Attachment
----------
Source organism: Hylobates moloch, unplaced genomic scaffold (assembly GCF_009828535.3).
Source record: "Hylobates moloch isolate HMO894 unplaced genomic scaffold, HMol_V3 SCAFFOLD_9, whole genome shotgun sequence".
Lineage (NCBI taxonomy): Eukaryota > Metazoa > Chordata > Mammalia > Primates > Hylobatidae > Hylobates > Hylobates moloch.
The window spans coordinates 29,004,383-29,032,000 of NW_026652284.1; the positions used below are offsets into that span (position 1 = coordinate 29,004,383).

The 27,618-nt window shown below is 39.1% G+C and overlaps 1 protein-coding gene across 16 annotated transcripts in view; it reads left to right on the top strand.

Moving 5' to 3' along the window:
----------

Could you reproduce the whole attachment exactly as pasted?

Source organism: Hylobates moloch, unplaced genomic scaffold (assembly GCF_009828535.3).
Source record: "Hylobates moloch isolate HMO894 unplaced genomic scaffold, HMol_V3 SCAFFOLD_9, whole genome shotgun sequence".
Lineage (NCBI taxonomy): Eukaryota > Metazoa > Chordata > Mammalia > Primates > Hylobatidae > Hylobates > Hylobates moloch.
The window spans coordinates 29,004,383-29,032,000 of NW_026652284.1; the positions used below are offsets into that span (position 1 = coordinate 29,004,383).

The 27,618-nt window shown below is 39.1% G+C and overlaps 1 protein-coding gene across 16 annotated transcripts in view; it reads left to right on the top strand.

Moving 5' to 3' along the window: